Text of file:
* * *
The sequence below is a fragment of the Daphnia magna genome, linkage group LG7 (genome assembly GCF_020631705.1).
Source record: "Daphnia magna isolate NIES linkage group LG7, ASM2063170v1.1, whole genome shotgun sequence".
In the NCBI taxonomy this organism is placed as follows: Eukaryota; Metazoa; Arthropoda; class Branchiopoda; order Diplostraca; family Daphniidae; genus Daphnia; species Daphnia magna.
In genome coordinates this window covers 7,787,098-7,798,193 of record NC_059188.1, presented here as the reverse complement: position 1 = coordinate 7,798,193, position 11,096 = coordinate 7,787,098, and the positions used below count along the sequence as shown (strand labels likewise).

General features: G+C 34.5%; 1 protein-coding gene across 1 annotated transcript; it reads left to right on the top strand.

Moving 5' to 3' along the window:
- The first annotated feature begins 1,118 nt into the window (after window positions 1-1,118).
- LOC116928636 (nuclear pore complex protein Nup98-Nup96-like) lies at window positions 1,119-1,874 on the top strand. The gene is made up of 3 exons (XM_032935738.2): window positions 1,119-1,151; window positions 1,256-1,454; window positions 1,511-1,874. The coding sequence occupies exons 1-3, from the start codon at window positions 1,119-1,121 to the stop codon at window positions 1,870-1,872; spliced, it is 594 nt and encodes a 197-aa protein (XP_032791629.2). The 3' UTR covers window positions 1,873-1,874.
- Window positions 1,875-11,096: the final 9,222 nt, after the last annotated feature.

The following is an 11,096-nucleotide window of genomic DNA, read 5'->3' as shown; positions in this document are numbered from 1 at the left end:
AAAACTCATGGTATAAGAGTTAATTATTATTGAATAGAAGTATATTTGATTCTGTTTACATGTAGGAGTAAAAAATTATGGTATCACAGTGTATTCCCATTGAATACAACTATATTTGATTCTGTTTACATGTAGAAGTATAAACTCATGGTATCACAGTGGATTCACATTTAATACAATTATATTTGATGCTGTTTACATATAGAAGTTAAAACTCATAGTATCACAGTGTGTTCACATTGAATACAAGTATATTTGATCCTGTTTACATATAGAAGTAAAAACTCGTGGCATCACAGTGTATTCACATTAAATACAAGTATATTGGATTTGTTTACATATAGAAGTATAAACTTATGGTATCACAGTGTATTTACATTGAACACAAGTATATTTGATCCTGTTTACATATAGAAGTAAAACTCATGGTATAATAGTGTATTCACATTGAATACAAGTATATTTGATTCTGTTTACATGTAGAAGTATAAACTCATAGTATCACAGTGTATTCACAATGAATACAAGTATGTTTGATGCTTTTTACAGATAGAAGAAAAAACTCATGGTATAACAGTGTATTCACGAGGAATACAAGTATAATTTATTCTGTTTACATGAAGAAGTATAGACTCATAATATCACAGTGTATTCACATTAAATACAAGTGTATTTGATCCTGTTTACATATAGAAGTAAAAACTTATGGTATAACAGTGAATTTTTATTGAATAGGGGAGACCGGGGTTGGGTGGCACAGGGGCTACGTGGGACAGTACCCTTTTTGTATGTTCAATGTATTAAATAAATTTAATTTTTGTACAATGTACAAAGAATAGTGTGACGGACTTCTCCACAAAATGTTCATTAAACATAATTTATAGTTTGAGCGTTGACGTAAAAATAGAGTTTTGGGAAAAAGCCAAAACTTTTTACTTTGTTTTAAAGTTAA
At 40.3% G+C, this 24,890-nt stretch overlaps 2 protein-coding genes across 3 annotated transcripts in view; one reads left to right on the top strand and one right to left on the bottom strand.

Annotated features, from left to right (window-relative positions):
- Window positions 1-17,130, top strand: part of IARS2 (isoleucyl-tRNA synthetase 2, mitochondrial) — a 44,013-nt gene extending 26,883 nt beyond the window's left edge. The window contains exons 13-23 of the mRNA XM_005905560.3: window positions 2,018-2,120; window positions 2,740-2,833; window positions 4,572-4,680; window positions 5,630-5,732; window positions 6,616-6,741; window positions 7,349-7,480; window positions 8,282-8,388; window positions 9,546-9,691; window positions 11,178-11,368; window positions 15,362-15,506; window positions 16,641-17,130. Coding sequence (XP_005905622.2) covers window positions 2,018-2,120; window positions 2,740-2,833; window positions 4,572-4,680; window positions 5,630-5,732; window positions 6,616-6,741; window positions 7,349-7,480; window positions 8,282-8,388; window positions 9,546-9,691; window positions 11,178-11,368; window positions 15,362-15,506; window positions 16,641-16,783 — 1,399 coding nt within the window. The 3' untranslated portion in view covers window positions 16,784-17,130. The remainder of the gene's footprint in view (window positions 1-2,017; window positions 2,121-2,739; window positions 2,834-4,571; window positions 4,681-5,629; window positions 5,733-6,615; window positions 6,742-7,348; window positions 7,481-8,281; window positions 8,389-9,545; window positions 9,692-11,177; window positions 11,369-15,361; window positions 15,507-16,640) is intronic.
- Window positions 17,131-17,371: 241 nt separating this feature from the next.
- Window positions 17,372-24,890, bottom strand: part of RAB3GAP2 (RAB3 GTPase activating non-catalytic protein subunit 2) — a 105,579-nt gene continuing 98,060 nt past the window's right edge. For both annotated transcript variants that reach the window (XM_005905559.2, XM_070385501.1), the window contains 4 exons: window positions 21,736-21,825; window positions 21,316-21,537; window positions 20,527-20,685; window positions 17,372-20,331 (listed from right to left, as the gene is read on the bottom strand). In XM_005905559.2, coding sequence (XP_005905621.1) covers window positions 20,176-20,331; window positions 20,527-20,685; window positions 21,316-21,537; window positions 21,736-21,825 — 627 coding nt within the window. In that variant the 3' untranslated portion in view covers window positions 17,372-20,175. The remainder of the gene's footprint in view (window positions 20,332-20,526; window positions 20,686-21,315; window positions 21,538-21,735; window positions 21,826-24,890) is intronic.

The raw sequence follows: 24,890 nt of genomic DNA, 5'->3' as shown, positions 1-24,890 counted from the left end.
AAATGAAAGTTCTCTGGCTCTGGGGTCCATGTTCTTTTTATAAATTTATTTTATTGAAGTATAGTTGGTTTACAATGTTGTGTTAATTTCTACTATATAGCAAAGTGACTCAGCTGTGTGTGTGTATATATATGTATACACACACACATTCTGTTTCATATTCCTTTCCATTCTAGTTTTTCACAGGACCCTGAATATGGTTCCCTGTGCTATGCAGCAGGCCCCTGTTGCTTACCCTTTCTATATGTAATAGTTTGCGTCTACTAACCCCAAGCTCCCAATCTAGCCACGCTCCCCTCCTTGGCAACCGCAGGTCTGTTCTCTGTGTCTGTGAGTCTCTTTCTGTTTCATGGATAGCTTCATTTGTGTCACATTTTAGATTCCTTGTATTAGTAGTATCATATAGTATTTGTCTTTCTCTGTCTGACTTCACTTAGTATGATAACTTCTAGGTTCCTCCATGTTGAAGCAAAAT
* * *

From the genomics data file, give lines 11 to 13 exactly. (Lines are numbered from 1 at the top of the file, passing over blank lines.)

AAAACTCATGGTATAAGAGTTAATTATTATTGAATAGAAGTATATTTGATTCTGTTTACATGTAGGAGTAAAAAATTATGGTATCACAGTGTATTCCCATTGAATACAACTATATTTGATTCTGTTTACATGTAGAAGTATAAACTCATGGTATCACAGTGGATTCACATTTAATACAATTATATTTGATGCTGTTTACATATAGAAGTTAAAACTCATAGTATCACAGTGTGTTCACATTGAATACAAGTATATTTGATCCTGTTTACATATAGAAGTAAAAACTCGTGGCATCACAGTGTATTCACATTAAATACAAGTATATTGGATTTGTTTACATATAGAAGTATAAACTTATGGTATCACAGTGTATTTACATTGAACACAAGTATATTTGATCCTGTTTACATATAGAAGTAAAACTCATGGTATAATAGTGTATTCACATTGAATACAAGTATATTTGATTCTGTTTACATGTAGAAGTATAAACTCATAGTATCACAGTGTATTCACAATGAATACAAGTATGTTTGATGCTTTTTACAGATAGAAGAAAAAACTCATGGTATAACAGTGTATTCACGAGGAATACAAGTATAATTTATTCTGTTTACATGAAGAAGTATAGACTCATAATATCACAGTGTATTCACATTAAATACAAGTGTATTTGATCCTGTTTACATATAGAAGTAAAAACTTATGGTATAACAGTGAATTTTTATTGAATAGGGGAGACCGGGGTTGGGTGGCACAGGGGCTACGTGGGACAGTACCCTTTTTGTATGTTCAATGTATTAAATAAATTTAATTTTTGTACAATGTACAAAGAATAGTGTGACGGACTTCTCCACAAAATGTTCATTAAACATAATTTATAGTTTGAGCGTTGACGTAAAAATAGAGTTTTGGGAAAAAGCCAAAACTTTTTACTTTGTTTTAAAGTTAA
At 40.3% G+C, this 24,890-nt stretch overlaps 2 protein-coding genes across 3 annotated transcripts in view; one reads left to right on the top strand and one right to left on the bottom strand.

Annotated features, from left to right (window-relative positions):